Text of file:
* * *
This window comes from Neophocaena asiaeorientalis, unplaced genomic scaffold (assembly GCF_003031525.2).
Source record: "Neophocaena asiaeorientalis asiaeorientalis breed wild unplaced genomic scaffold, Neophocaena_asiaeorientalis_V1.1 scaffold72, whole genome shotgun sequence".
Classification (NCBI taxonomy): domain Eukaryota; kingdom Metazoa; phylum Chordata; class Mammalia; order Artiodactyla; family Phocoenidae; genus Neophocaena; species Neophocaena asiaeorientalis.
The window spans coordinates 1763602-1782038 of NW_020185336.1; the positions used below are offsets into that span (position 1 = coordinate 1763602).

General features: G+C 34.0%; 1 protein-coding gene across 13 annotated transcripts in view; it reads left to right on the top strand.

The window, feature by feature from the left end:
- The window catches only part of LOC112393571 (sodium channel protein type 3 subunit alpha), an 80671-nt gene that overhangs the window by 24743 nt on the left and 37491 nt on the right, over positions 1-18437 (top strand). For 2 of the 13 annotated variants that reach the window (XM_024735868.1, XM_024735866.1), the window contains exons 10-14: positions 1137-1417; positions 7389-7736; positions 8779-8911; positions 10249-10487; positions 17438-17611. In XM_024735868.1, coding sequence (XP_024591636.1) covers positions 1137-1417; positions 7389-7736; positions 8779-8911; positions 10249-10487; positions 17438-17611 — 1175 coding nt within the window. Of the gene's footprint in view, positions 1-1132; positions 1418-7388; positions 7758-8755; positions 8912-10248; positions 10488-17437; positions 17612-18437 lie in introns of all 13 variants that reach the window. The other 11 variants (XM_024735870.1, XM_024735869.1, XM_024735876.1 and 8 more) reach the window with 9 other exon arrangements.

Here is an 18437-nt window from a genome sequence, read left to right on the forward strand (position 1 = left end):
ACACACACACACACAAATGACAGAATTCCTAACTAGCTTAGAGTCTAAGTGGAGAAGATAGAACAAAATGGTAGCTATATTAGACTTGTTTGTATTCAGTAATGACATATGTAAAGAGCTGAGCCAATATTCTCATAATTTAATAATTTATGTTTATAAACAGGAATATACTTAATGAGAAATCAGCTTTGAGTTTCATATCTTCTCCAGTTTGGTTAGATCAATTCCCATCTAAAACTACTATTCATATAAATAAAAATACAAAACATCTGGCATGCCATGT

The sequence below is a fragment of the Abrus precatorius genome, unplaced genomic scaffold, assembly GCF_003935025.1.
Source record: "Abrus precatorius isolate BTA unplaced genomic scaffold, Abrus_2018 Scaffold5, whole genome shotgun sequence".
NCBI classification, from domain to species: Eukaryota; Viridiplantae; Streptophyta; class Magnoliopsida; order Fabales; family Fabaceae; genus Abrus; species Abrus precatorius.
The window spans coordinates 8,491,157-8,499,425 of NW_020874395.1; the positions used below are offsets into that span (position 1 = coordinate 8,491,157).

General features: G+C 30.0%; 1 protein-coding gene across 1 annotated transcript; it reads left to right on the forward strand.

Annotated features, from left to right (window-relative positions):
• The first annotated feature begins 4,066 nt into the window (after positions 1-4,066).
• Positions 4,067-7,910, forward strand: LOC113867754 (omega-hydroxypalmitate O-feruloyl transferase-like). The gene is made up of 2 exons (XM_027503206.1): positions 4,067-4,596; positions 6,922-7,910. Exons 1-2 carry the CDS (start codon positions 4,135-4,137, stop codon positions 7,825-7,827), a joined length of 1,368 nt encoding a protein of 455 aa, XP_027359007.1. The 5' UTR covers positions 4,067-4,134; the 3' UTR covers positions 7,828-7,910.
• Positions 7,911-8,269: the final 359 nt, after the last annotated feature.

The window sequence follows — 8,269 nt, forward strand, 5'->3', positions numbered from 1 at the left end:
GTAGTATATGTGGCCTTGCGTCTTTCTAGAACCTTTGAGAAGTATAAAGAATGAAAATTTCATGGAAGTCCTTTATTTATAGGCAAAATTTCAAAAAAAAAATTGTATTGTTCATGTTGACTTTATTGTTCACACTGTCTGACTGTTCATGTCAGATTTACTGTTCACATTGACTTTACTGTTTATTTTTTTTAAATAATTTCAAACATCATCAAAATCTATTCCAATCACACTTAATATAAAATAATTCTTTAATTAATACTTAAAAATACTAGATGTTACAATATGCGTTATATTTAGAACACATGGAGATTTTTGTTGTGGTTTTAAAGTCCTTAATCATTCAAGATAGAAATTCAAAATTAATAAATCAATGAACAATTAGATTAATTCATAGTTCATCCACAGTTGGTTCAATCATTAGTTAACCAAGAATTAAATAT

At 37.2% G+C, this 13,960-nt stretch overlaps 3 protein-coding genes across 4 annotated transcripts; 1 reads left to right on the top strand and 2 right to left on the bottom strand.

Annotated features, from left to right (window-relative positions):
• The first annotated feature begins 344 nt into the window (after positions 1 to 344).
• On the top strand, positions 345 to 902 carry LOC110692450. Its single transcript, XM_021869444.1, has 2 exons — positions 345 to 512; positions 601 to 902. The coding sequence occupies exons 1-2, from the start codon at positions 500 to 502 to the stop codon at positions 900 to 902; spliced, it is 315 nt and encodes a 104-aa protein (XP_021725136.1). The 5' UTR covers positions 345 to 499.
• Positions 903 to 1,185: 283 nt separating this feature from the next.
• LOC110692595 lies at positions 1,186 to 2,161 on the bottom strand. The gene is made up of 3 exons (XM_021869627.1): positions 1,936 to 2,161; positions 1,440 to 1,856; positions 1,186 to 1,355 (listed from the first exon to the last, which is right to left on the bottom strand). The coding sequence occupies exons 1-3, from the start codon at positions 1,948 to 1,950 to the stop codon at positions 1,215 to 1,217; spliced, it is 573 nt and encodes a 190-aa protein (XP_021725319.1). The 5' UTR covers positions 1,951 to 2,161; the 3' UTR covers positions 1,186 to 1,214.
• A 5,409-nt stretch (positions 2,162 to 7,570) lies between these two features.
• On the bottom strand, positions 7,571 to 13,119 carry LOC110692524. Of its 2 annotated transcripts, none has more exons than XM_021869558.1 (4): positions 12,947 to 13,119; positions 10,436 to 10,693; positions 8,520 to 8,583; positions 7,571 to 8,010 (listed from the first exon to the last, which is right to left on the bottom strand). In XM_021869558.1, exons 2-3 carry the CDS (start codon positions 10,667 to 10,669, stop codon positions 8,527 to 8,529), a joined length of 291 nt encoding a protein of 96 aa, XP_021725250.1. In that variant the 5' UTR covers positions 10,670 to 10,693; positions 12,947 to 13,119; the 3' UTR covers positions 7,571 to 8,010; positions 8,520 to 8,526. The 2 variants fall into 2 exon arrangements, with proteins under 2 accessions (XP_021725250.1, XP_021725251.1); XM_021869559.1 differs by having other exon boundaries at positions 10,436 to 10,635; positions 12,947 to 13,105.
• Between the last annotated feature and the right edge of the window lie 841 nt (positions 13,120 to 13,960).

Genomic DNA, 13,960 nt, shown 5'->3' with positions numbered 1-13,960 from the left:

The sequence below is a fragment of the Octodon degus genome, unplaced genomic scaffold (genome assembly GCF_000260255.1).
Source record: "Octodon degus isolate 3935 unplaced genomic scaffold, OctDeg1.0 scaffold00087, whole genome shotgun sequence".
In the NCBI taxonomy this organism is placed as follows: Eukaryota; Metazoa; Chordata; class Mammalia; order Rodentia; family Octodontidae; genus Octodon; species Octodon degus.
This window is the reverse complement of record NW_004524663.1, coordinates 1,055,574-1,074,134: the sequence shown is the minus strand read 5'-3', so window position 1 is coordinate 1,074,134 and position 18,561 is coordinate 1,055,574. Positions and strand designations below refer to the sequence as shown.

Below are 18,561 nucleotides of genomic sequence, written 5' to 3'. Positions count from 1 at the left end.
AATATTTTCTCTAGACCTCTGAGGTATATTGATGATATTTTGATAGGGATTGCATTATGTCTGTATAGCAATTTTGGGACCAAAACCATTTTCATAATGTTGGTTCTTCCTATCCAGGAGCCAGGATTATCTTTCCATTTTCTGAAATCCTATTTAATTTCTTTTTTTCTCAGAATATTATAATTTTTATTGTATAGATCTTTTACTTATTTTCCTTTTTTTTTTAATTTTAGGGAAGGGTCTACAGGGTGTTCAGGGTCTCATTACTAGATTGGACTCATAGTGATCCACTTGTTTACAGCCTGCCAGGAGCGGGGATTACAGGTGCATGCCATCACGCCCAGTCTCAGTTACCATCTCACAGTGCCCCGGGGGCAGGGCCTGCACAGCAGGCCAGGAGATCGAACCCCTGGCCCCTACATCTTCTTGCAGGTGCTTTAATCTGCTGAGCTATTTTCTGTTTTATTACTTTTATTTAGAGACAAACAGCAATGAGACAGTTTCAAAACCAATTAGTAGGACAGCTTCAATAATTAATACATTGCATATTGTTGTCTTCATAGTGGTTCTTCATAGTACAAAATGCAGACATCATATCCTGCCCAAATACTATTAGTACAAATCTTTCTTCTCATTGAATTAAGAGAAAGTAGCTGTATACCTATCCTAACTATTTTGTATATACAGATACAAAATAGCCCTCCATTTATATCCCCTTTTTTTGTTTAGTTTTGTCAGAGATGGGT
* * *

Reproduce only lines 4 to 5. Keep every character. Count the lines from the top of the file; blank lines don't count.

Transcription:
The window spans coordinates 1763602-1782038 of NW_020185336.1; the positions used below are offsets into that span (position 1 = coordinate 1763602).

General features: G+C 34.0%; 1 protein-coding gene across 13 annotated transcripts in view; it reads left to right on the top strand.